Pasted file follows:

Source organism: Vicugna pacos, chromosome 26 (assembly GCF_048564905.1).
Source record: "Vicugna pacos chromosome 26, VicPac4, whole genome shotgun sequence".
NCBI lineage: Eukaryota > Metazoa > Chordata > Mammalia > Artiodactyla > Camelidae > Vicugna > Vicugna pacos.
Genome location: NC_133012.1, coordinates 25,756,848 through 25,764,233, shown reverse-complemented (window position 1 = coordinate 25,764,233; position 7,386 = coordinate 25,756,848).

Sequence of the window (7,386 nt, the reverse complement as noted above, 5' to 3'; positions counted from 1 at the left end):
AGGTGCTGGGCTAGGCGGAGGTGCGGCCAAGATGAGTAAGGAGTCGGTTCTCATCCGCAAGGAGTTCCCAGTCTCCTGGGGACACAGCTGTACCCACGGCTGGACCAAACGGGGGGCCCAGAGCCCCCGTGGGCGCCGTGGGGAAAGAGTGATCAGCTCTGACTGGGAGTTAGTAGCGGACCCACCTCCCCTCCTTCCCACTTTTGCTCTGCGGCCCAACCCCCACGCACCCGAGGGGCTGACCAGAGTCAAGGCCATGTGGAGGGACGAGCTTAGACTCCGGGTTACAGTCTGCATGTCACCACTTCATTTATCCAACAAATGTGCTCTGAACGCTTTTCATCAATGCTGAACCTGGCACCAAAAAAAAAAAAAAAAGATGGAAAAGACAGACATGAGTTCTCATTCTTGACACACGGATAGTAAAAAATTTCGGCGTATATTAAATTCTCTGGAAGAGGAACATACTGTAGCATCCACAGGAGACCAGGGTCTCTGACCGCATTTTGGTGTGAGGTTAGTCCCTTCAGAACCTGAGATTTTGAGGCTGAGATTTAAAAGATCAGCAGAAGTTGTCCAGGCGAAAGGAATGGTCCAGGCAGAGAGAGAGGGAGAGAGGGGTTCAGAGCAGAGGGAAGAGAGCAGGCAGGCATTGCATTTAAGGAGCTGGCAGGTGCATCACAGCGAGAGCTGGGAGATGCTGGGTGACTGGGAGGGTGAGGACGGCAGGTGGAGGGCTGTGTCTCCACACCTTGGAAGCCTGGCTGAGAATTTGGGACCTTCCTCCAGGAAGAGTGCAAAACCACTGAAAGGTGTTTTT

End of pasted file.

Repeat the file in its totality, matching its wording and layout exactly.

Source organism: Vicugna pacos, chromosome 26 (assembly GCF_048564905.1).
Source record: "Vicugna pacos chromosome 26, VicPac4, whole genome shotgun sequence".
NCBI lineage: Eukaryota > Metazoa > Chordata > Mammalia > Artiodactyla > Camelidae > Vicugna > Vicugna pacos.
Genome location: NC_133012.1, coordinates 25,756,848 through 25,764,233, shown reverse-complemented (window position 1 = coordinate 25,764,233; position 7,386 = coordinate 25,756,848).

Sequence of the window (7,386 nt, the reverse complement as noted above, 5' to 3'; positions counted from 1 at the left end):
AGGTGCTGGGCTAGGCGGAGGTGCGGCCAAGATGAGTAAGGAGTCGGTTCTCATCCGCAAGGAGTTCCCAGTCTCCTGGGGACACAGCTGTACCCACGGCTGGACCAAACGGGGGGCCCAGAGCCCCCGTGGGCGCCGTGGGGAAAGAGTGATCAGCTCTGACTGGGAGTTAGTAGCGGACCCACCTCCCCTCCTTCCCACTTTTGCTCTGCGGCCCAACCCCCACGCACCCGAGGGGCTGACCAGAGTCAAGGCCATGTGGAGGGACGAGCTTAGACTCCGGGTTACAGTCTGCATGTCACCACTTCATTTATCCAACAAATGTGCTCTGAACGCTTTTCATCAATGCTGAACCTGGCACCAAAAAAAAAAAAAAAAGATGGAAAAGACAGACATGAGTTCTCATTCTTGACACACGGATAGTAAAAAATTTCGGCGTATATTAAATTCTCTGGAAGAGGAACATACTGTAGCATCCACAGGAGACCAGGGTCTCTGACCGCATTTTGGTGTGAGGTTAGTCCCTTCAGAACCTGAGATTTTGAGGCTGAGATTTAAAAGATCAGCAGAAGTTGTCCAGGCGAAAGGAATGGTCCAGGCAGAGAGAGAGGGAGAGAGGGGTTCAGAGCAGAGGGAAGAGAGCAGGCAGGCATTGCATTTAAGGAGCTGGCAGGTGCATCACAGCGAGAGCTGGGAGATGCTGGGTGACTGGGAGGGTGAGGACGGCAGGTGGAGGGCTGTGTCTCCACACCTTGGAAGCCTGGCTGAGAATTTGGGACCTTCCTCCAGGAAGAGTGCAAAACCACTGAAAGGTGTTTTT